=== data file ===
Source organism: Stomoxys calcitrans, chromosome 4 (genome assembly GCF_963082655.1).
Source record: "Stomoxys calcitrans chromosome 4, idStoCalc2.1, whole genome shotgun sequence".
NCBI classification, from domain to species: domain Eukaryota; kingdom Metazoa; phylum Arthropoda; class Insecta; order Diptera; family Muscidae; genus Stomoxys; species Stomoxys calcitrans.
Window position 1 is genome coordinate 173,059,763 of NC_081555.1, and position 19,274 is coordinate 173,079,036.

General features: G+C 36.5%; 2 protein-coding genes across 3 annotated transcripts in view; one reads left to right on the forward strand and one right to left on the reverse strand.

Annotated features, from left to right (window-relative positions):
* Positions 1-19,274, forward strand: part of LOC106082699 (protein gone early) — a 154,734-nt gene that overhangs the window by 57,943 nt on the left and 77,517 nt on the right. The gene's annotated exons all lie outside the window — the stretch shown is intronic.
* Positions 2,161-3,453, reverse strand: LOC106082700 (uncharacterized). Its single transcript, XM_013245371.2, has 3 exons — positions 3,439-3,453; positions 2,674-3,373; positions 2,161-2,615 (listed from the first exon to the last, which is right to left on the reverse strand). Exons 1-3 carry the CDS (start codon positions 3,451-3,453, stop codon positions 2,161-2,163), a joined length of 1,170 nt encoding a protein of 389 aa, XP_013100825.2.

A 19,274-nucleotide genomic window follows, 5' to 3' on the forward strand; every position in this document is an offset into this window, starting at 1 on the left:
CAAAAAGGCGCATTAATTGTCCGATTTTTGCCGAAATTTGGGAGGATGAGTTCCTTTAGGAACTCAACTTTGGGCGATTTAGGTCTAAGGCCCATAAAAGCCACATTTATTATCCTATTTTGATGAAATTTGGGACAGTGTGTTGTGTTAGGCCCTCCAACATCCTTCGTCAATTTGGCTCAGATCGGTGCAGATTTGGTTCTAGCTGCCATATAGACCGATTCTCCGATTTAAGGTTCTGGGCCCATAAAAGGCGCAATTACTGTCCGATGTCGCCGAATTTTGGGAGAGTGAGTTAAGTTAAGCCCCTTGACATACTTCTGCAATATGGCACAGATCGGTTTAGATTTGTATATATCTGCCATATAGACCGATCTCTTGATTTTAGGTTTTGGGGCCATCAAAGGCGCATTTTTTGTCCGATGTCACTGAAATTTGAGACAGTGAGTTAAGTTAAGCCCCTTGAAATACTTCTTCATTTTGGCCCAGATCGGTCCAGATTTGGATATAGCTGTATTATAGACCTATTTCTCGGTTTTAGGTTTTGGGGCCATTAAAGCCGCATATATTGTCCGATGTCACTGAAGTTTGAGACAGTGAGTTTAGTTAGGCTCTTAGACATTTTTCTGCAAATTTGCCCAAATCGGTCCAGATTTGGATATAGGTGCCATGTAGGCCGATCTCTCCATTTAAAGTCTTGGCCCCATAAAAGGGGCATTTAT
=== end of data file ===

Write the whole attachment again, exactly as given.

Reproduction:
Source organism: Stomoxys calcitrans, chromosome 4 (genome assembly GCF_963082655.1).
Source record: "Stomoxys calcitrans chromosome 4, idStoCalc2.1, whole genome shotgun sequence".
NCBI classification, from domain to species: domain Eukaryota; kingdom Metazoa; phylum Arthropoda; class Insecta; order Diptera; family Muscidae; genus Stomoxys; species Stomoxys calcitrans.
Window position 1 is genome coordinate 173,059,763 of NC_081555.1, and position 19,274 is coordinate 173,079,036.

General features: G+C 36.5%; 2 protein-coding genes across 3 annotated transcripts in view; one reads left to right on the forward strand and one right to left on the reverse strand.

Annotated features, from left to right (window-relative positions):
* Positions 1-19,274, forward strand: part of LOC106082699 (protein gone early) — a 154,734-nt gene that overhangs the window by 57,943 nt on the left and 77,517 nt on the right. The gene's annotated exons all lie outside the window — the stretch shown is intronic.
* Positions 2,161-3,453, reverse strand: LOC106082700 (uncharacterized). Its single transcript, XM_013245371.2, has 3 exons — positions 3,439-3,453; positions 2,674-3,373; positions 2,161-2,615 (listed from the first exon to the last, which is right to left on the reverse strand). Exons 1-3 carry the CDS (start codon positions 3,451-3,453, stop codon positions 2,161-2,163), a joined length of 1,170 nt encoding a protein of 389 aa, XP_013100825.2.

A 19,274-nucleotide genomic window follows, 5' to 3' on the forward strand; every position in this document is an offset into this window, starting at 1 on the left:
CAAAAAGGCGCATTAATTGTCCGATTTTTGCCGAAATTTGGGAGGATGAGTTCCTTTAGGAACTCAACTTTGGGCGATTTAGGTCTAAGGCCCATAAAAGCCACATTTATTATCCTATTTTGATGAAATTTGGGACAGTGTGTTGTGTTAGGCCCTCCAACATCCTTCGTCAATTTGGCTCAGATCGGTGCAGATTTGGTTCTAGCTGCCATATAGACCGATTCTCCGATTTAAGGTTCTGGGCCCATAAAAGGCGCAATTACTGTCCGATGTCGCCGAATTTTGGGAGAGTGAGTTAAGTTAAGCCCCTTGACATACTTCTGCAATATGGCACAGATCGGTTTAGATTTGTATATATCTGCCATATAGACCGATCTCTTGATTTTAGGTTTTGGGGCCATCAAAGGCGCATTTTTTGTCCGATGTCACTGAAATTTGAGACAGTGAGTTAAGTTAAGCCCCTTGAAATACTTCTTCATTTTGGCCCAGATCGGTCCAGATTTGGATATAGCTGTATTATAGACCTATTTCTCGGTTTTAGGTTTTGGGGCCATTAAAGCCGCATATATTGTCCGATGTCACTGAAGTTTGAGACAGTGAGTTTAGTTAGGCTCTTAGACATTTTTCTGCAAATTTGCCCAAATCGGTCCAGATTTGGATATAGGTGCCATGTAGGCCGATCTCTCCATTTAAAGTCTTGGCCCCATAAAAGGGGCATTTAT